Biodiversité: CDB, SBSTTA, IPBES

The Convention on Biological Diversity (CBD): Signed by 150 government leaders at the 1992 Rio Earth Summit, the Convention on Biological Diversity is dedicated to promoting sustainable development. Conceived as a practical tool for translating the principles of Agenda 21 into reality, the Convention recognizes that biological diversity is about more than plants, animals and micro organisms and their ecosystems – it is about people and our need for food security, medicines, fresh air and water, shelter, and a clean and healthy environment in which to live. The Convention on Biological Diversity (CBD) entered into force on 29 December 1993. It has 3 main objectives: 1. The conservation of biological diversity 2. The sustainable use of the components of biological diversity 3. The fair and equitable sharing of the benefits arising out of the utilization of genetic resources.

CBD Website:

Subsidiary Body on Scientific, Technical and Technological Advice to the CBD (SBSTTA): Article 25 of the Convention on Biological Diversity establishes an open-ended intergovernmental scientific advisory body known as the Subsidiary Body on Scientific, Technical and Technological Advice (SBSTTA) to provide the Conference of the Parties (COP) and, as appropriate, its other subsidiary bodies, with timely advice relating to the implementation of the Convention. As a subsidiary body of the COP, SBSTTA is to report regularly to the COP on all aspects of its work. Multidisciplinary and open to participation by all Parties, SBSTTA comprises government representatives competent in the relevant field of expertise. Its functions include: providing assessments of the status of biological diversity; providing assessments of the types of measures taken in accordance with the provisions of the Convention; and responding to questions that the COP may put to the body.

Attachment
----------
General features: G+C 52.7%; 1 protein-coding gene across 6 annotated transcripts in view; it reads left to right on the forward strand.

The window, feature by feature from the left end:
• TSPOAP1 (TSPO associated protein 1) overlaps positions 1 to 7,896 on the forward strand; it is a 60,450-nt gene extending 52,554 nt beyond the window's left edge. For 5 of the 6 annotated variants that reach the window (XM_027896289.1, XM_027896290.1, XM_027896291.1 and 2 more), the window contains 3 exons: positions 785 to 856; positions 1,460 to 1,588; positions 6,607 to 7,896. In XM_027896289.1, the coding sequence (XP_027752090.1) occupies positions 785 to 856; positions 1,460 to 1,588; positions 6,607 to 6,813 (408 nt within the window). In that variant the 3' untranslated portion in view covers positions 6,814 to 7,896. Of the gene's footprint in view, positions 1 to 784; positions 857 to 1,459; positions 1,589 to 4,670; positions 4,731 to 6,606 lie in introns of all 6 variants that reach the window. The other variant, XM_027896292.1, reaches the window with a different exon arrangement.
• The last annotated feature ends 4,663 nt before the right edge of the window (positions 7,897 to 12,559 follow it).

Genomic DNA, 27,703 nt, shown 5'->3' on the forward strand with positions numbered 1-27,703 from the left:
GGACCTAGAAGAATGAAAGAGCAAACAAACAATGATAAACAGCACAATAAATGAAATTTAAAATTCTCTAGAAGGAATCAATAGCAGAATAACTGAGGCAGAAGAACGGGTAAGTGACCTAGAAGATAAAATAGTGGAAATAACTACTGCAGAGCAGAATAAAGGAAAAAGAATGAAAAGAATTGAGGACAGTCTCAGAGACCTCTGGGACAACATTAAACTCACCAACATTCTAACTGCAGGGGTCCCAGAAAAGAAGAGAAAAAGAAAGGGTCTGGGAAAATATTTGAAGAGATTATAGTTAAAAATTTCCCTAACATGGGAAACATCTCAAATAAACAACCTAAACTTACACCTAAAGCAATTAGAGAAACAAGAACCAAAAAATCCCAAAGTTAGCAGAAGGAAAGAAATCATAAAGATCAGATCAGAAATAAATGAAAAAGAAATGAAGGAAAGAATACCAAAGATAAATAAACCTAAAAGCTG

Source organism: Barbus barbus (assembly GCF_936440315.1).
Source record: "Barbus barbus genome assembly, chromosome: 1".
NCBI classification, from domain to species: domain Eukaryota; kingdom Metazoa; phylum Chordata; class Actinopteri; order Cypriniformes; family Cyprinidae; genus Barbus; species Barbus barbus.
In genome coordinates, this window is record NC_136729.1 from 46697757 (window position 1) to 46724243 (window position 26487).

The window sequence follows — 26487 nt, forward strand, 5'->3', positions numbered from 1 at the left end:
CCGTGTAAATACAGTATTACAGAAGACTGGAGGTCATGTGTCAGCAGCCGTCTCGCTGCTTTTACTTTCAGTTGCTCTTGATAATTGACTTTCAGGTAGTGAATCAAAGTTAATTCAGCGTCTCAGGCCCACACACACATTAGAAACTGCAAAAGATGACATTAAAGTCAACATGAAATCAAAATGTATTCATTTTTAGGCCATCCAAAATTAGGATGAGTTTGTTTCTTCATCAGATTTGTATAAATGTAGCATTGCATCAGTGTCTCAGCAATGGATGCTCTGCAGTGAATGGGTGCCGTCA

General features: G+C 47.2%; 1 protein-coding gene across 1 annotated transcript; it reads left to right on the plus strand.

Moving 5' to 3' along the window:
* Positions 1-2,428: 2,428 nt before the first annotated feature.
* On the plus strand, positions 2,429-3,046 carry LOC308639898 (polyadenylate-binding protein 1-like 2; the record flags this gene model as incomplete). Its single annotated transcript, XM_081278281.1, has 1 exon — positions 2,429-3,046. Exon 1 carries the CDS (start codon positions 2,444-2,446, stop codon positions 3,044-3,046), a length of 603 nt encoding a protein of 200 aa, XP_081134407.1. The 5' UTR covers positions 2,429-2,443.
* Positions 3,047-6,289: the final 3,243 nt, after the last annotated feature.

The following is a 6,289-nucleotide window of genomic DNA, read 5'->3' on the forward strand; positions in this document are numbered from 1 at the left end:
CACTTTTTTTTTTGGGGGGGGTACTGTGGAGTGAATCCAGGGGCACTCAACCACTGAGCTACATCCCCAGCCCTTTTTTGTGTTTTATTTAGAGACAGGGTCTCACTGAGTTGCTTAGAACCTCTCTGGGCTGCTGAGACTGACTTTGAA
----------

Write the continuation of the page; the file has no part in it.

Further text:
SBSTTA Website:

Intergovernmental Science-Policy Platform on Biodiversity and Ecosystem Services (IPBES): Following a gap analysis and three intergovernmental and multi-stakeholders meetings convened between 2008 and 2010, it was determined that there was a need for a new platform to fill in the gaps in the science-policy interface on biodiversity and ecosystem services. IPBES will respond to requests for scientific information related to biodiversity and ecosystem services from Governments, relevant multilateral environmental agreements and United Nations bodies, as well as other relevant stakeholders. At its second plenary meeting in Panama City in April 2012, IPBES was officially established and the city of Bonn in Germany elected to host the Secretariat.

IPBES website:

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